The Mind of James Donahue

Shutting Down

Aaron's Magick
Political Art
Genesis Revised
About Aaron
About James Donahue
Many Things
Sealing Wax
Sea Is Boiling
Pigs With Wings
Goetia Spirits
Book Of The Law
Radio Aaron
Hot Links
Page 2
Main Page
VOL 2005
VOL 2006
News Hour Archives

The End Is Near For Mighty Hubble


By James Donahue


The great Hubble Telescope has begun to fail and the Bush Administration is not interested in doing anything to save it.


With its batteries expected to fail in another two or three years, NASA reports that one of the four main astronomical instruments on the space-based telescope has unexpectedly shut down.


This instrument, the an imaging spectrograph, splits light into colors and helps astronomers determine things like the age of the universe, planet forming environments around the stars and study black holes.


In other words, one of the eyes of the great telescope has just closed, and ground operators aren’t sure why, or if they can get it open again.


Ever since President George W. Bush announced plans for a new manned space mission back to the moon and then on to Mars, federal dollars have been slashed for many of the older NASA programs, including shuttle trips to continue maintenance on Hubble.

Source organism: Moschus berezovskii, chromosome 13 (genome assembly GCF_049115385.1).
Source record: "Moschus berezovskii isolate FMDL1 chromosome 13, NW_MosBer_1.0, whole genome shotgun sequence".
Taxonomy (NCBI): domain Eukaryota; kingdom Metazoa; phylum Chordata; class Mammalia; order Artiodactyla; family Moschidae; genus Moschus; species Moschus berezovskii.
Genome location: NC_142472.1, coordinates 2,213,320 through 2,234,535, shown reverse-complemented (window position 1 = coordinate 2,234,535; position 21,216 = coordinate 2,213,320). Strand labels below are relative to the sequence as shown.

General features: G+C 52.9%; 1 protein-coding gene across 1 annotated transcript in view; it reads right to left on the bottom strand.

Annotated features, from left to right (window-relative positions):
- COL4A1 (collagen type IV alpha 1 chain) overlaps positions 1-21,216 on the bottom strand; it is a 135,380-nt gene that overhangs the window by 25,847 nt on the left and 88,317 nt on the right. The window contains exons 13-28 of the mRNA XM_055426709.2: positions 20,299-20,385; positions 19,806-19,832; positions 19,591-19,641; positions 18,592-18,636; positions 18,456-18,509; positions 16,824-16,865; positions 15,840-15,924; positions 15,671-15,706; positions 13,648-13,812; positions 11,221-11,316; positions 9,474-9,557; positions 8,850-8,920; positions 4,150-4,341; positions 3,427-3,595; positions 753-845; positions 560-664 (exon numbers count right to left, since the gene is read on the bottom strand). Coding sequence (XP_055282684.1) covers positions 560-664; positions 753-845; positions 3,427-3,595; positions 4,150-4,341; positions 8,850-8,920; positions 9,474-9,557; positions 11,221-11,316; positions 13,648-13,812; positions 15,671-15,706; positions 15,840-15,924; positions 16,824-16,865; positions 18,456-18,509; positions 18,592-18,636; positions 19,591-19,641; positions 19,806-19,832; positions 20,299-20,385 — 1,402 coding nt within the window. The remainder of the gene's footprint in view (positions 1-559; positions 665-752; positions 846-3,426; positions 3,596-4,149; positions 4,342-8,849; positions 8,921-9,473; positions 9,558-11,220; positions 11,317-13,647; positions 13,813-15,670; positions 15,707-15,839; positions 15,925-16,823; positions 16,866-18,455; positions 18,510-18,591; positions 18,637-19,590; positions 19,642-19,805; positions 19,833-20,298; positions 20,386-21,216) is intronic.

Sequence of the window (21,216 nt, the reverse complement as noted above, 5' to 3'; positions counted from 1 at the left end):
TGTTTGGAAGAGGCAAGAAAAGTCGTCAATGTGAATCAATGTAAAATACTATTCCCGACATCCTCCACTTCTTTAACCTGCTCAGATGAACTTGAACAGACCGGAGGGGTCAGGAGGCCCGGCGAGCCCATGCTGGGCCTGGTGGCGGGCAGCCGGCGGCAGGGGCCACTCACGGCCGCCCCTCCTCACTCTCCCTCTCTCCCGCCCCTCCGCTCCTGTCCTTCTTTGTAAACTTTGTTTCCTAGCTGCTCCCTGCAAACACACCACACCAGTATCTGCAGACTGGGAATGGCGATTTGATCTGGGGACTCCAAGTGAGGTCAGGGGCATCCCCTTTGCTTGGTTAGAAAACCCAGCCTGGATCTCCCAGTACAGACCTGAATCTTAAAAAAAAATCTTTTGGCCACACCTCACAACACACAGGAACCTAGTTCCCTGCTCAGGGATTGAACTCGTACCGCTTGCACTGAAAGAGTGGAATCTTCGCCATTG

That our shuttle flights have been grounded since the Columbia disaster in February, 2003, has struck a significant blow to the overall NASA space program. The United States has been relying on Russian shuttles to keep the International Space Station manned.


Since its launch in 1990, Hubble has been giving astronomers all over the world amazingly clear images that have been slowly unlocking the secrets of the Universe. It hovers at 375 miles above the Earth, out where the pictures it sends are unobstructed by clouds, weather and smog.


Every day, Hubble delivers from 10 and 15 gigabytes of information to astronomers. As of March, 2000, the telescope recorded more than 330,000 observations, examined over 25,000 targets, and sent information for over 2,665 scientific papers.


The telescope has given us more insight and more knowledge about our universe and our own solar system than all of the space probes combined, including our manned trips to the moon.


Hubble was especially designed to be operational for many years, but its replaceable components were dependent on routine maintenance by visiting astronauts. By ignoring this amazing eye on the stars, we are in danger of losing it forever.


It is tragic that the Bush Administration is so intent on military dominance in space, that it is willing to shut off a program as valuable as Hubble.